Professor Paul Thursday-How is Tornado Intensity Rated? | weatherology°
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By: Meteorologist Paul Trambley
Updated: Jun 9th 2022

Professor Paul Thursday-How is Tornado Intensity Rated?

When meteorologists cover the details on a tornadic thunderstorm, they utilize velocity data generated by Doppler radar, as well storm reports from spotters to track the tornado. During this time frame, tornado intensity can not be estimated. It is not until after the dust has settled that the tornado intensity can be given. This is done by a team of meteorologists that are sent from the nearest NWS (National Weather Service) forecast office, and is usually done within a few days after the event has occurred. Let's look into how tornado intensity is rated and what scale is used to accomplish this task. 

The job of a survey team is to confirm and assess the damage left by the tornado. Damage to any structure(s) is given a grading on the degree of damage that was incurred. When more sturdy structures, such as apartment buildings or shopping malls, incur a high degree of damage, the estimation of peak winds increase. The eventual rating the tornado receives is assigned by the Enhanced Fujita (EF) Scale. Every tornado is given an EF rating anywhere from 0 to 5. Each rating gives the estimated 3 second peak wind gust that occurred in the tornado. Any tornado that receives an EF rating of 2 or greater is classified as a violent tornado (peak winds of 111 mph or greater). The last EF5 that hit the US was in Moore, OK, back on May 20th of 2013. From the table below, you can see that an EF5 rating equates to peak winds of over 200 mph. Since 1953, there have been a total of 59 EF5 tornadoes.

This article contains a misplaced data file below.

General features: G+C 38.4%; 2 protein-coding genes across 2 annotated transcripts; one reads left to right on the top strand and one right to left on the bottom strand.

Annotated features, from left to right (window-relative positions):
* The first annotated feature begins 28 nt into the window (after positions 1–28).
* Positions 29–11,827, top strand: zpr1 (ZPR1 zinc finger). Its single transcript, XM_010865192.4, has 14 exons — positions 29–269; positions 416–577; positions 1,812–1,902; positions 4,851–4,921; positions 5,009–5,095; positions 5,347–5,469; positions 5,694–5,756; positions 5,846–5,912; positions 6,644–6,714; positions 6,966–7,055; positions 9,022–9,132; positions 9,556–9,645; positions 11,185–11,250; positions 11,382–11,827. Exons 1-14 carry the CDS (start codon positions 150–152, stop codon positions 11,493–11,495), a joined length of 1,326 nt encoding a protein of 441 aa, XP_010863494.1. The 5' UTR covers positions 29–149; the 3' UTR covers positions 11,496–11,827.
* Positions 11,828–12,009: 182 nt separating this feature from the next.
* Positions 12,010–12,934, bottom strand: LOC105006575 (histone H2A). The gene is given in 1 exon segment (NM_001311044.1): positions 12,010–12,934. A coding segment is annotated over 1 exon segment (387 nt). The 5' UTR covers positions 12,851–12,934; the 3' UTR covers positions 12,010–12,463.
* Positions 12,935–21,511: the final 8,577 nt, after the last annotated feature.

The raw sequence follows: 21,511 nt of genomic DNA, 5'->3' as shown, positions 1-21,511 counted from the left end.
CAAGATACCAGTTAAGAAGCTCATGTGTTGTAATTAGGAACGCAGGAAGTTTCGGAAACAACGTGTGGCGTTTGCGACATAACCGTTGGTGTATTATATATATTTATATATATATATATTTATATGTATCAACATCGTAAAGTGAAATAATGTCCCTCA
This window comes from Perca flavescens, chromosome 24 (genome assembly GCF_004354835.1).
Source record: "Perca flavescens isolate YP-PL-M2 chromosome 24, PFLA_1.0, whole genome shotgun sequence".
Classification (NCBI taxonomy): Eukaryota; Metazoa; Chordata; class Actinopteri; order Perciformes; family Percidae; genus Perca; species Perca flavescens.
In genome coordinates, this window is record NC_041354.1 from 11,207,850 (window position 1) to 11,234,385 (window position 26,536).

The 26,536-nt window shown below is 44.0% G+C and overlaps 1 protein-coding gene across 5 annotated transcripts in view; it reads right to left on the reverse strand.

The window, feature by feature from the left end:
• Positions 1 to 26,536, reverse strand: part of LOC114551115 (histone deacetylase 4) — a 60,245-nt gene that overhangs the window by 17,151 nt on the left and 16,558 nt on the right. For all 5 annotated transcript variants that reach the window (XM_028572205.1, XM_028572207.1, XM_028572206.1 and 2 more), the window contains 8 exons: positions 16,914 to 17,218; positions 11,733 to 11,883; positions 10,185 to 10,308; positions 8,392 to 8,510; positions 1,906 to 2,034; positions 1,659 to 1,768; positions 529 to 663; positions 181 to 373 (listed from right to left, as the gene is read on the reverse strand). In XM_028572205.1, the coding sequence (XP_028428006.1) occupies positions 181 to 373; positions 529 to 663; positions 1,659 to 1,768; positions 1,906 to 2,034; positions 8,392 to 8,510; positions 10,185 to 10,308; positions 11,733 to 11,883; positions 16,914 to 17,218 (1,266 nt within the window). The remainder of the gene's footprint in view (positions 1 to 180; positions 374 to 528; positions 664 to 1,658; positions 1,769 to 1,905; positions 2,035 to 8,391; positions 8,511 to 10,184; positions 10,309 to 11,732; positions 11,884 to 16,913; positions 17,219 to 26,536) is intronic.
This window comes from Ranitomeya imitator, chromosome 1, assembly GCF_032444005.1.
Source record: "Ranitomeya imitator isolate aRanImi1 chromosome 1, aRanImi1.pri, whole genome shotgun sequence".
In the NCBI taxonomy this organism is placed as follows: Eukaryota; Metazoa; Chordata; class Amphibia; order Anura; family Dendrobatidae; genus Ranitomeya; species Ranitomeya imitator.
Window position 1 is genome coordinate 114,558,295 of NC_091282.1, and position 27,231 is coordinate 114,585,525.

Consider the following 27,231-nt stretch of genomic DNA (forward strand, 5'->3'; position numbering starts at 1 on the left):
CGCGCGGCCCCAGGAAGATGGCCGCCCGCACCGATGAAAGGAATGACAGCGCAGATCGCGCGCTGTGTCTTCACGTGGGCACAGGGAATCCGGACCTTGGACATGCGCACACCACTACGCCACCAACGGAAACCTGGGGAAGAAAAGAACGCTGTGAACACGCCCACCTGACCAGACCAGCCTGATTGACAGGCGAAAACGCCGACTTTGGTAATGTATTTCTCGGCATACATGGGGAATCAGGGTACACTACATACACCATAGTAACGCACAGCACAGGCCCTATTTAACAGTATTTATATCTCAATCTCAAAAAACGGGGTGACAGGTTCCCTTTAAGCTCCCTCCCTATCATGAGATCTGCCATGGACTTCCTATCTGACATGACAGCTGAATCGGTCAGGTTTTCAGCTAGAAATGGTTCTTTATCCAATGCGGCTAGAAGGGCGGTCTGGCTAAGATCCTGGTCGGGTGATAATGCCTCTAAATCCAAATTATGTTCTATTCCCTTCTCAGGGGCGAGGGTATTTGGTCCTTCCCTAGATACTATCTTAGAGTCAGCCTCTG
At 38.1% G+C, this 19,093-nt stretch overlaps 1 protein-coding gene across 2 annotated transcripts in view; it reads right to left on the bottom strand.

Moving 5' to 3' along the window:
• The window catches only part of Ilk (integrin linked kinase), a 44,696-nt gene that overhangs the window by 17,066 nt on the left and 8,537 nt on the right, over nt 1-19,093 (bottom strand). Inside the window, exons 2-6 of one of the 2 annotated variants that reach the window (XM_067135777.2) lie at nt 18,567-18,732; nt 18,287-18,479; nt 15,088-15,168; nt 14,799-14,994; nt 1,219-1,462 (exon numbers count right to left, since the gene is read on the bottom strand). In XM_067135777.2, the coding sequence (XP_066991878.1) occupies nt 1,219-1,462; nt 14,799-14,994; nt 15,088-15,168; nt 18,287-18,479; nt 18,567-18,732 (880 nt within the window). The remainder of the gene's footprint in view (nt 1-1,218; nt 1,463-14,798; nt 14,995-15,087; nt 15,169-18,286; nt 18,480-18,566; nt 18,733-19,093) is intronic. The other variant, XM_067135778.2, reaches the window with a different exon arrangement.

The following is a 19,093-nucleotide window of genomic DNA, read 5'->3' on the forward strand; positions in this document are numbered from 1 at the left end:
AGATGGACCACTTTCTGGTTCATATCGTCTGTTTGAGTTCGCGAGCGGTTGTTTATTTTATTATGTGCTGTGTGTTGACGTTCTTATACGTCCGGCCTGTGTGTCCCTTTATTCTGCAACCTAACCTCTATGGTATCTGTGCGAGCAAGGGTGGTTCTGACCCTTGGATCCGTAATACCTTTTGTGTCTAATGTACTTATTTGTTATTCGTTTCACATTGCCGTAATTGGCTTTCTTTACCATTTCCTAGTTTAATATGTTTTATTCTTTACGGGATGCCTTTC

The 2019 tornado season has been quite active due to a high frequency of tornadoes that occurred between March and June. Thus far, there have been 1,267 tornadoes, and there are still a few months of tornado season to go. The average number of tornadoes that the US sees in a year is 1,250. So even if we stayed at the current count, the season will be rated as more active than usual. The state that has seen the most tornadoes this year is Texas, which has seen 168 touchdowns. The state of Kansas, due to its much smaller size, has seen the highest concentration of tornadoes this year, with their count at 115. 

An illustration of the Enhanced Fujita Scale compared to the previous one that had been used. 

Enhanced Fujita Scale
The Enhanced Fujita Scale Rating System is used to determine tornado intensity.